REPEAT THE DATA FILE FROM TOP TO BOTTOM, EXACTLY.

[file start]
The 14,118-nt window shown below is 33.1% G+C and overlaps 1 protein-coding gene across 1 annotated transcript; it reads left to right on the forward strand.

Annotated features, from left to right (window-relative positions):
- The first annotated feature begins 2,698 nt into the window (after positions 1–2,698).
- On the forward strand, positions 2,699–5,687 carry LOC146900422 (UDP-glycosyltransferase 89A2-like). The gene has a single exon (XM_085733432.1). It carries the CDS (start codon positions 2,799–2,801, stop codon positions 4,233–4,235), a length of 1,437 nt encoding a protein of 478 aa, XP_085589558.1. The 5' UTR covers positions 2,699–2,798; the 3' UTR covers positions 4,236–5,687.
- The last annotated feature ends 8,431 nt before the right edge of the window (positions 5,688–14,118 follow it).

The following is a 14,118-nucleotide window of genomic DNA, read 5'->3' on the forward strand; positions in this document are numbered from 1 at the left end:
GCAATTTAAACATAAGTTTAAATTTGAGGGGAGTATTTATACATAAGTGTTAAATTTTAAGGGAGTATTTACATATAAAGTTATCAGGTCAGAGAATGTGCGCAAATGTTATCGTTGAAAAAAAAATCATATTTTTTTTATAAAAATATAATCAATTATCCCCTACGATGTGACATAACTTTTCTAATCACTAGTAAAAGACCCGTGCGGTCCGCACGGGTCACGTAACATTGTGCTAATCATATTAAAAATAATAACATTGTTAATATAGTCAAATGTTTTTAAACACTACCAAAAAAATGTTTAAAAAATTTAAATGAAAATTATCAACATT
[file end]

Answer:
The 14,118-nt window shown below is 33.1% G+C and overlaps 1 protein-coding gene across 1 annotated transcript; it reads left to right on the forward strand.

Annotated features, from left to right (window-relative positions):
- The first annotated feature begins 2,698 nt into the window (after positions 1–2,698).
- On the forward strand, positions 2,699–5,687 carry LOC146900422 (UDP-glycosyltransferase 89A2-like). The gene has a single exon (XM_085733432.1). It carries the CDS (start codon positions 2,799–2,801, stop codon positions 4,233–4,235), a length of 1,437 nt encoding a protein of 478 aa, XP_085589558.1. The 5' UTR covers positions 2,699–2,798; the 3' UTR covers positions 4,236–5,687.
- The last annotated feature ends 8,431 nt before the right edge of the window (positions 5,688–14,118 follow it).

The following is a 14,118-nucleotide window of genomic DNA, read 5'->3' on the forward strand; positions in this document are numbered from 1 at the left end:
GCAATTTAAACATAAGTTTAAATTTGAGGGGAGTATTTATACATAAGTGTTAAATTTTAAGGGAGTATTTACATATAAAGTTATCAGGTCAGAGAATGTGCGCAAATGTTATCGTTGAAAAAAAAATCATATTTTTTTTATAAAAATATAATCAATTATCCCCTACGATGTGACATAACTTTTCTAATCACTAGTAAAAGACCCGTGCGGTCCGCACGGGTCACGTAACATTGTGCTAATCATATTAAAAATAATAACATTGTTAATATAGTCAAATGTTTTTAAACACTACCAAAAAAATGTTTAAAAAATTTAAATGAAAATTATCAACATT